When you see your dog every day, it can sometimes be difficult to notice the first signs that they could use a visit to the groomer. Here, our Baltimore vets discuss what to look for, how often a dog should be groomed and why it's important to have this task done regularly.
The Case for Dog Grooming
We can often tell when it's time to book an appointment with our hairstylist just by looking in the mirror, but what about your canine friend? Grooming is one of the most important things we can do to keep our pups happy and healthy. Not only will taking your pet to a grooming session on a regular basis prevent him or her from smelling unpleasant, it can also give your groomer a chance to keep ticks, fleas and other pests from making themselves at home.
Grooming will also keep their skin, nails and coat in tip-top shape, and your animal companion looking and feeling adorable!
Dog Grooming Signs
Here are some signs that indicate your dog should see a groomer.
Your dog's fur is matted, dirty or dull
One of the first — and most easily recognizable — signs your dog needs to see a groomer is visibly dirty or matted fur. While all that running and playing outside helps keep them fit, dirt, mud and debris accumulate on their fur and skin, causing them to become unclean. You may even notice an unpleasant odor.
Matted fur is more than uncomfortable for your dog. It can actually be a detriment to their health as pests, debris and dirt become trapped in their coat, leading to skin damage and diseases. Bacterial infections can also become
Whether it's built up over time or your dog has taken a bath in the mud, our professional groomers are happy to clean their coat so it will be shiny and healthy once again.
Your dog's nails are too long
Does your dog spend most of its time running around on grass or soft surfaces? While some dogs can trim their nails naturally by strolling on roads, sidewalks and other hard paved surfaces, if it spends a lot of time on grass the nails will grow and eventually become too long, which can make it painful for your pooch to walk. If you have hardwood or laminate floors, you may also hear a telltale clicking sound if it's time for a trim.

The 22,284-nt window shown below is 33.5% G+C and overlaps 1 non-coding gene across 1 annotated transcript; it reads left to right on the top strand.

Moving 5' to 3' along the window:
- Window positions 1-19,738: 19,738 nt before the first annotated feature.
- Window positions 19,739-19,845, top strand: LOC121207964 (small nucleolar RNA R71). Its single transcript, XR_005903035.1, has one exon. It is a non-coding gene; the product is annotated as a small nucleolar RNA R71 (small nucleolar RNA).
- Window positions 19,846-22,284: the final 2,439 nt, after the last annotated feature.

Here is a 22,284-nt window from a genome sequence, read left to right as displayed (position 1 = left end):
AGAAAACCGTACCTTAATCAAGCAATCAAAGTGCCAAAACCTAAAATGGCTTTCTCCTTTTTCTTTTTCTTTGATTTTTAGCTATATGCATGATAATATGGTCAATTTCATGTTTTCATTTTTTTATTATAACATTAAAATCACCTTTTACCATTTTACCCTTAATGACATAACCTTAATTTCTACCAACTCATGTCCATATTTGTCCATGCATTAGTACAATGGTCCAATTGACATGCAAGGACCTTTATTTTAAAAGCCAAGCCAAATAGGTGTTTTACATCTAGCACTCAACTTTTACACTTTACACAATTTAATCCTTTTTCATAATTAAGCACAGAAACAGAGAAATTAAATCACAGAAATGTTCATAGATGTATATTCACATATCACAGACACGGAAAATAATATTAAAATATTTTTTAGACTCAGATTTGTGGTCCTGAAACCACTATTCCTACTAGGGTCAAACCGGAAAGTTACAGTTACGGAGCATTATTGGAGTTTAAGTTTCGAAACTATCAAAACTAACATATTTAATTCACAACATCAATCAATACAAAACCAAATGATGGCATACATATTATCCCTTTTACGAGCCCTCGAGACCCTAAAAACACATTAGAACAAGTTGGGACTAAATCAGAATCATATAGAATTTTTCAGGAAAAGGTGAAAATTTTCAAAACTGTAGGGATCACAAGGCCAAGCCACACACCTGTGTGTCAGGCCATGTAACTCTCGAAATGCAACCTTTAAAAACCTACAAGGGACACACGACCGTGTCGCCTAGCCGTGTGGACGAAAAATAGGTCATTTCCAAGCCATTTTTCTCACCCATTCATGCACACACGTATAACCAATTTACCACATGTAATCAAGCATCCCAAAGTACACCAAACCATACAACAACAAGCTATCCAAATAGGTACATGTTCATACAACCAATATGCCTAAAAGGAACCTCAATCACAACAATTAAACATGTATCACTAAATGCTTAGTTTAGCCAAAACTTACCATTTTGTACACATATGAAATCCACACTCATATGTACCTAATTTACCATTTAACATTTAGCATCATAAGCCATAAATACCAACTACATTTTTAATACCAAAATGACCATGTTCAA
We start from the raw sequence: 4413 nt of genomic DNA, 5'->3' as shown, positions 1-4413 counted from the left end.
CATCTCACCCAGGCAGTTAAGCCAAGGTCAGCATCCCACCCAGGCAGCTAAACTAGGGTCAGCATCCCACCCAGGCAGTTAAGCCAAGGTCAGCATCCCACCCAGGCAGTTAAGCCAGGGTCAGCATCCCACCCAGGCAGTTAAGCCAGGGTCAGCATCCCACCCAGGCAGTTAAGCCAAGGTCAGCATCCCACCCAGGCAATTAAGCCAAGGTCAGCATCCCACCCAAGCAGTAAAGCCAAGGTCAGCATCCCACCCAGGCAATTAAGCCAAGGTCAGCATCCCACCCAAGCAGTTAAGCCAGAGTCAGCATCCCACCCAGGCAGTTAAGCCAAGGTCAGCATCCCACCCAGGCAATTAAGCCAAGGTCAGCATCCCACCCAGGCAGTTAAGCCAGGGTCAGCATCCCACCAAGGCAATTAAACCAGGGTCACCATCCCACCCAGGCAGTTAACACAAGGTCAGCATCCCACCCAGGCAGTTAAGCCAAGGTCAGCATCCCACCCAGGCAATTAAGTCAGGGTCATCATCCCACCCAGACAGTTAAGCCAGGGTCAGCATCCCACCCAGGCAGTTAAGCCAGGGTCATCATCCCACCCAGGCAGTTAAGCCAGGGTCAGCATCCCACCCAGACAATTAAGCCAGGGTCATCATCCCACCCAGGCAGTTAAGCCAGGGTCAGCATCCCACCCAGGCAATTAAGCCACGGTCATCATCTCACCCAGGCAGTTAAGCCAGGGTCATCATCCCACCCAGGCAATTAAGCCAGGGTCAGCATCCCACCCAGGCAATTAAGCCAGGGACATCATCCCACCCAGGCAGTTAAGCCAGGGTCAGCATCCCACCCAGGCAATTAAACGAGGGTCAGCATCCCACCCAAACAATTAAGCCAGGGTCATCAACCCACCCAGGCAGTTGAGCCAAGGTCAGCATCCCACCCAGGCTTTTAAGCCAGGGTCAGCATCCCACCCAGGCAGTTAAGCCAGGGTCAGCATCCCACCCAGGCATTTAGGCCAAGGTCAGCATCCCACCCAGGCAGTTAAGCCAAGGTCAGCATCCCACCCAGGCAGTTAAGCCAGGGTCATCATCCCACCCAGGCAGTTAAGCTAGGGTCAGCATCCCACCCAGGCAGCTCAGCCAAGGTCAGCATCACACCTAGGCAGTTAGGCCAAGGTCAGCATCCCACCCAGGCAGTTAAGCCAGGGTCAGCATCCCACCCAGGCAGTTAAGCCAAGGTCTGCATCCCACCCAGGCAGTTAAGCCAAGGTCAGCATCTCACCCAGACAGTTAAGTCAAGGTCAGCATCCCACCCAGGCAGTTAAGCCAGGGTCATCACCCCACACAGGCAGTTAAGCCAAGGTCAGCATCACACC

Nails should be kept neat and trimmed. During a grooming session, the groomer will dedicate time to examining the nails and cut them if necessary.
You see signs of pests or parasites
Whether your dog's coat is matted or not, it's easy for pests such as ticks and fleas to find homes deep within your pet's coat. This can lead to skin damage and negatively impact their general health. Along with checking your dog daily for parasites and other pests, be on the lookout for signs such as excessive scratching, irritated skin or sores.
Parasites can gradually become worse, feed off your dog and even spread to other pets or members of your household if not detected as soon as possible. As illness advances and the parasites feed on your dog's blood and nutrients, your pet can gradually become more weak and fatigued. Diseases contracted via parasite can also be lethal. That's why it's important for any pests to be detected early.
Your dog's ears stink
Dogs' ears are self-cleaning, but wax can sometimes build up in the ear canal or an infection can occur. If this is the case, you may notice an odor if you go to smell your dog's neck. Our professional groomer can clean your pup's ears and let you know of any suspected infections.
Your dog is scooting
Clogged anal sacs can be unpleasant for both you and your dog — and painful for your pooch. On either side of their behind, dogs have two small anal sacs that contain a fishy-smelling, foul liquid that's normally released when they pooped.
Usually, a bowel movement would trigger the anal sacs to empty. But fluid may build up if the sacs are not working properly, and the glands can become inflamed. Liquid may solidify, hindering its release. This can lead to pain and discomfort for your dog.
At a professional grooming appointment, the groomer will gently express the glands to release the contents, bringing relief to your dog. The procedure will be followed by a thorough bath.
How often should I take my dog to the groomer?
If you're wondering how often you should groom your dog (or take the easy route and have a professional do it), Your dog's breed, coat type, hair length and lifestyle will largely dictate their grooming needs. Long-haired dogs will likely need more grooming than short-haired pups.
Dogs who spend lots of time outside will also need more grooming than couch potatoes or pooches that spend time lounging inside. In most cases, regular grooming should be done about once a month.
Note: The advice provided in this post is intended for informational purposes and does not constitute medical advice regarding pets. For an accurate diagnosis of your pet's condition, please make an appointment with your vet.